My Epidural Didn't Work—Here's What I Wish I Had Known

My plan for labor included an epidural. But what no one told me was that sometimes epidurals don't work.

My epidural didn't work
Photo: Yeji Kim

I thought childbirth would be easy. (Are you laughing yet? Because postpartum me is definitely laughing.) But all signs pointed to things going smoothly. I got pregnant after about six weeks of trying. My pregnancy was relatively routine. I was one of those people who really enjoyed being pregnant, often cradling my baby bump or rubbing it absentmindedly while I worked or watched TV.

So when I thought about labor, I wasn't concerned. My plan was to wait for contractions to kick in, get an epidural, push for a few moments and—voila!—my new baby would arrive. But what no one—not my OB-GYN, anesthesiologist, or the nurses at the hospital—told me was that sometimes epidurals don't work or that even if they do "work," they may not relieve all of the pain of labor.

My son was nearly 9 pounds at birth. He was also in the posterior position, also called sunny side up, which means instead of facing my spine during labor, he was facing my abdomen. But despite receiving an epidural, my labor was incredibly painful—because the epidural itself didn't work. I could feel every last thing, from each contraction to the midwife checking to see where the baby's head was in between pushes, to yes, even those lovely post-birth stitches.

I can vividly recall desperately asking the anesthesiologist if he was done yet, mid-epidural, as I was bent over on the edge of the hospital bed with a giant needle in my back, trying to avoid moving while contractions ripped through my body just minutes apart. I was in so much pain that I couldn't talk, and was only able to emit deep, primal noises that eventually resulted in me losing my voice. Since I had gotten the epidural, I wasn't able to get up and move, either, which only made the pain and intense pressure worse. And since I had planned on a pain-free birth, I hadn't researched any other pain management methods.

As it turns out, my experience wasn't completely out of the ordinary. Between 60-70% of pregnant people get epidurals for pain management during labor, but despite their popularity, success rates vary.

How well an epidural works can be influenced by several factors, including the placement of the epidural, the anatomy of the pregnant person's central nervous system, the labor progressing more quickly than anticipated, or as in my case, the position of the baby. For instance, when the baby is in a "sunny side up" position, the epidural may not be as effective because the specific pain involved may not be fully dulled by the epidural.

A 2021 review in the Journal of Anaesthesiology Clinical Pharmacology also found that the training and educational status of the person administering the epidural might also play a role. In general, the more training and education, the more likely the epidural will be successful.

And if parents-to-be choosing an epidural are like I was, they probably aren't doing a lot of research or preparation for other pain management techniques. Why? Because they don't think they have to. After all, epidurals are frequently referred to as the "gold standard" of labor pain management. So why would there be any reason for first-time parents to doubt their effectiveness?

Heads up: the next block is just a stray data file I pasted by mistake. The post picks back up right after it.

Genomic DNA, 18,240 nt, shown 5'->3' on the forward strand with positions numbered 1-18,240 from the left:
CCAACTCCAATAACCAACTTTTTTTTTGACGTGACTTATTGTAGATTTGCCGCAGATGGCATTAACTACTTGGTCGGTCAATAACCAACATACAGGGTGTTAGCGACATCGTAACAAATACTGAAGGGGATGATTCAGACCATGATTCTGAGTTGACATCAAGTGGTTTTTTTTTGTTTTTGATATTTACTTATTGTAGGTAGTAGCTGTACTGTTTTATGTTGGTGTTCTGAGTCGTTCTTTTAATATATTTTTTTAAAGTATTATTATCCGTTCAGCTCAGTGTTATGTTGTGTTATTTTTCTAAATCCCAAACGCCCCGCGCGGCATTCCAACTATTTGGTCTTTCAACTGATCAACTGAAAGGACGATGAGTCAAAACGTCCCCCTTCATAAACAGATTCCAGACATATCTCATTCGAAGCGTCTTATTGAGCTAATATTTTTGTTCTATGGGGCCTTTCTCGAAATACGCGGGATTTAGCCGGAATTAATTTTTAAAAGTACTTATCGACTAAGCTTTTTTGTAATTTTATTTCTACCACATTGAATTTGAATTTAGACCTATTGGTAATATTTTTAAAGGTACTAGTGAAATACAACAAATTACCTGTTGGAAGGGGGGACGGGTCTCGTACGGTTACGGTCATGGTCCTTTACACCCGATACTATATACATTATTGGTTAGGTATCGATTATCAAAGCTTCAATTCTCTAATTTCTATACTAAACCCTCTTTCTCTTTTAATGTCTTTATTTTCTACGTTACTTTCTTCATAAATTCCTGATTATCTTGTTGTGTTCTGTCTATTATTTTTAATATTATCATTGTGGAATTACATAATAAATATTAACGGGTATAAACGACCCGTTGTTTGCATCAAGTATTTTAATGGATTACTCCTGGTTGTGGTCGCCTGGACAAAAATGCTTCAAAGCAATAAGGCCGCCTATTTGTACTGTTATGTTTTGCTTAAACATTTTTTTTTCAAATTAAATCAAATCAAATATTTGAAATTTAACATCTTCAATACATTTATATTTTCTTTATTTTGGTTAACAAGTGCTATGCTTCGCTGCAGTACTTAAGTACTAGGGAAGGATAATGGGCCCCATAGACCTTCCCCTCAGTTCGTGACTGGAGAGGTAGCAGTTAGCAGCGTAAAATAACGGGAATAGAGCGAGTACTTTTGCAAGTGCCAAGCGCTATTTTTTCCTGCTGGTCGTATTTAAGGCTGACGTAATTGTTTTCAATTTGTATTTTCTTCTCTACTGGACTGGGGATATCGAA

Well, experts say it's a good idea to be prepared for this worst-case scenario.

"I tell all my clients, even if you want an epidural, it's good to know pain coping strategies because I know that epidurals aren't foolproof," says Carrie Murphy, a certified birth doula in Albuquerque, New Mexico. "There are also other situations that could happen around getting an epidural—your labor could be too fast to get an epidural, [or] you could have to wait a really long time to get an epidural."

Her recommendations for other pain management techniques include nitrous oxide (laughing gas), hydrotherapy (immersion via bath or shower), massage, position changes or movement, using a birth ball, visualization, hypnosis, the use of a TENS machine, which delivers small electrical impulses to help treat pain, and even IV pain medication. It's important to note that these specific modalities may not be available at every hospital or birth center.

After 12 hours of labor, my son made his entrance into the world. He was big, healthy, and boasted a head full of red hair. Thanks to the help of a peanut ball (which I contemplated throwing across the room more than once), he was able to turn during labor and I delivered vaginally. Of course, many people can also have successful vaginal deliveries in the sunny side up position.

A year later, I finally feel like I've recovered from the birth, both physically and emotionally. My husband and I are even thinking about baby No. 2. This time, I'm contemplating skipping the epidural altogether and hiring a doula to be in the hospital with us during labor and delivery. I'm also going to thoroughly research other pain management techniques—just in case.

If I'm being honest, I hesitated even writing this piece. My son is healthy, l have recovered, and comparatively speaking, my birth experience wasn't that bad. Do I really have anything to complain about? But that's exactly the kind of thinking new parents should avoid, Murphy says.

"Birth trauma is incredibly common, but it's not something that is really PC to talk about," she says. Many birthing parents feel the pressure of the expectation that "as long as the baby is healthy, everything is fine." But many people come out of birth with a lot of trauma, she adds. That's why we need to be able to talk about our experiences in a real way.

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